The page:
Both Bluetooth and W-LAN will succeed in Europe, contrary to popular belief. The two technologies won’t compete: They’ll play different roles, go into different devices, and arrive at different times, according to a new report by Forrester Research B.V. (Nasdaq: FORR). Bluetooth will outnumber W-LAN by 10 to 1 in 2006 — 235 million Bluetooth-enabled mobile phones, PDAs, and laptops versus 22 million W-LAN-enabled devices. European telcos must wake up now and embrace both technologies to defuse competitive threats, generate more network traffic, and drive sales.

“Forrester sees the two technologies as more complementary than replacements for each other,” said Forrester Analyst Lars Godell. “W-LAN will beat Bluetooth on reach, bandwidth, and support for PC LAN communication standards. Its strengths will make it the uncontested winner for laptops to connect to private or public networks, and it will dominate public Internet access hotspots like hotels and airports. It will steadily power into laptops, reaching more than 10% next year and 72% by 2006, as corporate deployments drive demand and laptop vendors struggle to keep up with one another,” Godell added.

In contrast, Bluetooth will go everywhere else, becoming the preferred choice for mobile phones, PDAs, and consumer gadgets, and winning on cost, power consumption, and support for real-time applications like voice. In 2006, Bluetooth will be present in 73% of phones and 44% of PDAs. It will rule device-to-device communication, enabling seamless communication between phones, printers, PDAs, and scanners in the office and between phones, smart home control units, TVs, and VCRs in the home, as well as delivering powerful vertical solutions. Bluetooth will see a bigger installed base of devices as early as next year due to its inclusion in phones — annual shipment volumes of phones and consumer gadgets are more than 100 times greater than for laptops. Bluetooth will flood into mainstream mobile phones in 2003 when chip prices fall to $5.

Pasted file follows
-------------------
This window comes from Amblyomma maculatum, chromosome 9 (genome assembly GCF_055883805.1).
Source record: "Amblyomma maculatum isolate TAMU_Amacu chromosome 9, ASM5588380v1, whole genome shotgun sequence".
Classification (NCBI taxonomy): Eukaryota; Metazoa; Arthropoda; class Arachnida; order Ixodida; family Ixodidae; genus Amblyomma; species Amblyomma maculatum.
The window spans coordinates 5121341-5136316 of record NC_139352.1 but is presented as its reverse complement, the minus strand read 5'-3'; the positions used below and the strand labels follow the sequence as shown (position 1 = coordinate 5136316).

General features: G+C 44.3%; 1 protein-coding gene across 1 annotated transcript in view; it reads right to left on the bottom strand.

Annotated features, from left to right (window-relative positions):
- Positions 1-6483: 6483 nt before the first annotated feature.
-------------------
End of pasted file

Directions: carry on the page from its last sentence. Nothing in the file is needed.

“With a few Nordic exceptions, Europe’s telcos haven’t moved out of the trial mode with W-LAN services — and Bluetooth isn’t even on their radar screens,” according to Godell. “Telcos must wake up: W-LAN and Bluetooth carry a range of opportunities that can defend telco revenue streams and reduce competitive threats. To protect their GPRS and UMTS business cases, mobile operators must take part in the hotspot land grab now, before the most attractive hotspot locations and most lucrative business customers have been taken by competitors like MVNOs and new wireless ISPs (WISPs). Instead of seeing W-LAN as a threat to be lobbied against, mobile operators should view it as a unique opportunity for learning about data services now and for differentiation later.”

For the report “Bluetooth And W-LAN Will Coexist,” Forrester spoke with 50 networking and IT managers across Europe — 25 from Global 3,500 enterprises and 25 from public spaces — to assess their plans for using W-LAN and Bluetooth in the next two years. We also interviewed 48 telcos, hardware and software vendors, system integrators, WISPs, and regulators.